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Jyrki Ali-Yrkkö, Reda Cherif, Fuad Hasanov, Natalia Kuosmanen, and Mika Pajarinen
Do workers hired from superstar tech-firms contribute to better firm performance? To address this question, we analyze the effects of tacit knowledge spillovers from Nokia in the context of a quasi-natural experiment in Finland, the closure of Nokia’s mobile device division in 2014 and the massive labor movement it implied. We apply a two-stage difference-in-differences approach with heterogeneous treatment to estimate the causal effects of hiring former Nokia employees. Our results provide new evidence supporting the positive causal role of former Nokia workers on firm performance. The evidence of the positive spillovers on firms is particularly strong in terms of employment and value added.
Jyrki Ali-Yrkkö, Reda Cherif, Fuad Hasanov, Natalia Kuosmanen, and Mika Pajarinen

the control group Table 3. Treatment effects estimated on the sample of All hires Table 4. Treatment effects estimated on the sample of Specialist hires Table 5. The average spillover effects from Nokia on firm performance for the sample of All hires (in percent) Appendix Appendix A. Nokia’s expenditure on R&D and the net sales in 1999–2014 Appendix B. The control variables included in the analysis Appendix C. Pre-trends of outcome variables prior to the treatment time Appendix D. Average treatment intensities for specifications (i)-(iii) for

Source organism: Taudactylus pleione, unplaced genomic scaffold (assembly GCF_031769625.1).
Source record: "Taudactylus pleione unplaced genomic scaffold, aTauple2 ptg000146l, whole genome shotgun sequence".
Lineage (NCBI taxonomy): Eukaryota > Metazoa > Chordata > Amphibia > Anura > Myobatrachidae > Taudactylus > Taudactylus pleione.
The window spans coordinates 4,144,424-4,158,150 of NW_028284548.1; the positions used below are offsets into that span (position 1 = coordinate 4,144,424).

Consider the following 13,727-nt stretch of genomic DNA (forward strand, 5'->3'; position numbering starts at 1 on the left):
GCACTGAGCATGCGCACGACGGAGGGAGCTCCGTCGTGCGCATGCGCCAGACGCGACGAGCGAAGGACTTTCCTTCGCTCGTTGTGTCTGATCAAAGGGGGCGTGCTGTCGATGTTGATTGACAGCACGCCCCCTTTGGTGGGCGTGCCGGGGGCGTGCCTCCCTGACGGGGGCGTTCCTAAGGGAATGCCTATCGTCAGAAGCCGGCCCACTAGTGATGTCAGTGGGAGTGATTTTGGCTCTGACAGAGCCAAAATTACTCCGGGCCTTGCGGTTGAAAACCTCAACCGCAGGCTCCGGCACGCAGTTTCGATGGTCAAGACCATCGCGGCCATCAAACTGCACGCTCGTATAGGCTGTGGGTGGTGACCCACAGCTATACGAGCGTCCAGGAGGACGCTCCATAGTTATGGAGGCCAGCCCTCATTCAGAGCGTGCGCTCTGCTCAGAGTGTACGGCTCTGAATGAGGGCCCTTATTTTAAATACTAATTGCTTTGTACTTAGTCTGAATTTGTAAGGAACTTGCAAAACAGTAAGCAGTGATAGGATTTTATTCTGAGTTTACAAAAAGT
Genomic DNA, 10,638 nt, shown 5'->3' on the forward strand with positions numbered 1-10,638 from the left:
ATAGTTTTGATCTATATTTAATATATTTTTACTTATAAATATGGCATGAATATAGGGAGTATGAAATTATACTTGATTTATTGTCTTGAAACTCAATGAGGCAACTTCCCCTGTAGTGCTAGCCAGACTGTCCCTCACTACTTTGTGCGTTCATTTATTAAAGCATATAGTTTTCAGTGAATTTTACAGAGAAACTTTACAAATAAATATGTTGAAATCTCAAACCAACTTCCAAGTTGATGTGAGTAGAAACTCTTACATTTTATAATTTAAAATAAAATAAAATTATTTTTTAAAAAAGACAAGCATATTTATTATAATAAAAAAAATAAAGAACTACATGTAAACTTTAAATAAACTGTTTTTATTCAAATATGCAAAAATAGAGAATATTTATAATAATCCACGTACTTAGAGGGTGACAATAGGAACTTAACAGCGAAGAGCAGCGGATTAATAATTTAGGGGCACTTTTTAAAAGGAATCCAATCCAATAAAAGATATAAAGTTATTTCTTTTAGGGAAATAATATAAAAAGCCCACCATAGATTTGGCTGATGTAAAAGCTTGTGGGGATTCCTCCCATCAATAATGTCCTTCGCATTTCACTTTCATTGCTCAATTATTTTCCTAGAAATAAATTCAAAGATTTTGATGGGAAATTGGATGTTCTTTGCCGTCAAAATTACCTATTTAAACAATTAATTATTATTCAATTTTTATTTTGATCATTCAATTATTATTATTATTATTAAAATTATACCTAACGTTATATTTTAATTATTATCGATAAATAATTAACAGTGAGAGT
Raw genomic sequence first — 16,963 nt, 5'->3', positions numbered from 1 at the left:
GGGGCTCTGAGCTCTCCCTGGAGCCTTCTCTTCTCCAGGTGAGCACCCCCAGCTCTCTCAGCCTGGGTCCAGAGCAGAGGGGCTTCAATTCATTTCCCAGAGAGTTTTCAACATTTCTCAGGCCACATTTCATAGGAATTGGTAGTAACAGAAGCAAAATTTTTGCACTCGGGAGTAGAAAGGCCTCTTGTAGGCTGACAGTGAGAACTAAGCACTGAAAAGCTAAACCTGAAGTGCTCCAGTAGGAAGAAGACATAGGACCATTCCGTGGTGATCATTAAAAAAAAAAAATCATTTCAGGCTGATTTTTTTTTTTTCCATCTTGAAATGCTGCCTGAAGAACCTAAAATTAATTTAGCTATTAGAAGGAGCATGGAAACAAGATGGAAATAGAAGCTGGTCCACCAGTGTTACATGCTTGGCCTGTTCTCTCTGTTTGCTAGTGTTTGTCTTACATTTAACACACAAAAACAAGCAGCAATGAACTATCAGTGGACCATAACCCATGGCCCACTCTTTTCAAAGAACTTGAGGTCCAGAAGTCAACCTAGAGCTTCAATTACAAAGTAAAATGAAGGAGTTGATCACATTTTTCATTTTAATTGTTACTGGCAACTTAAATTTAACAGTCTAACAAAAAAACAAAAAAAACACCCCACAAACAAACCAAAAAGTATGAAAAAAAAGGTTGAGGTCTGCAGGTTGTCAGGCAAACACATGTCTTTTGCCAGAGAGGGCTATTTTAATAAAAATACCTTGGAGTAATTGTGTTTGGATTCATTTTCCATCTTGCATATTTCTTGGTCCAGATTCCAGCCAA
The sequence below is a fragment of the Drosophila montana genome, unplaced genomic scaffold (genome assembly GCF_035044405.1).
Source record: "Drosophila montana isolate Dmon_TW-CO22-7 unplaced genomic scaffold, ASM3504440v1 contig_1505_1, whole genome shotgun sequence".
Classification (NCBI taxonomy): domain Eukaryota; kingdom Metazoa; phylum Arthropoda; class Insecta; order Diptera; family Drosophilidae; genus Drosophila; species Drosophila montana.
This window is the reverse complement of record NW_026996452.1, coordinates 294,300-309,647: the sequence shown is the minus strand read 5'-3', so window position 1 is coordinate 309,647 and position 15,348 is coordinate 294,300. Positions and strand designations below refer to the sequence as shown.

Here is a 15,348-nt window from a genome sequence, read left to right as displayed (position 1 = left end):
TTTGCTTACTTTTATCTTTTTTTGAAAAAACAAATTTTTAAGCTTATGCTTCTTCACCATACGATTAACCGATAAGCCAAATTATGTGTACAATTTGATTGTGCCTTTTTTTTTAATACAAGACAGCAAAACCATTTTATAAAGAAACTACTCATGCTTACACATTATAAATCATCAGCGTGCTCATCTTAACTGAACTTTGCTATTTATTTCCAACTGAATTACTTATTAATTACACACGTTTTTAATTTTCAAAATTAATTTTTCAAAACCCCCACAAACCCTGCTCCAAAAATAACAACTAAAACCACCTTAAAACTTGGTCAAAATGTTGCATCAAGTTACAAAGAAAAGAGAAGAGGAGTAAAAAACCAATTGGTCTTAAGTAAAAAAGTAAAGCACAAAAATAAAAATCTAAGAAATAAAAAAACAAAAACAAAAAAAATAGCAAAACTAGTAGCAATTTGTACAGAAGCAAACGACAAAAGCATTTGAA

Jyrki Ali-Yrkkö, Reda Cherif, Fuad Hasanov, Natalia Kuosmanen, and Mika Pajarinen

between about 17 and 20 years of Nokia experience, suggests an increase in employment, value added, net sales, and operating profit by about 3, 10, 13, and 14 percent, respectively. In specification (iii), the average spillover effects from Nokia modeled by job tenure during Nokia’s decline period are positive and have the largest effects on the performance of hiring firms compared to other specifications. For instance, the average treatment represented by the years of job tenure during the decline period (about 6 years of work experience at Nokia in 2009–2014) implies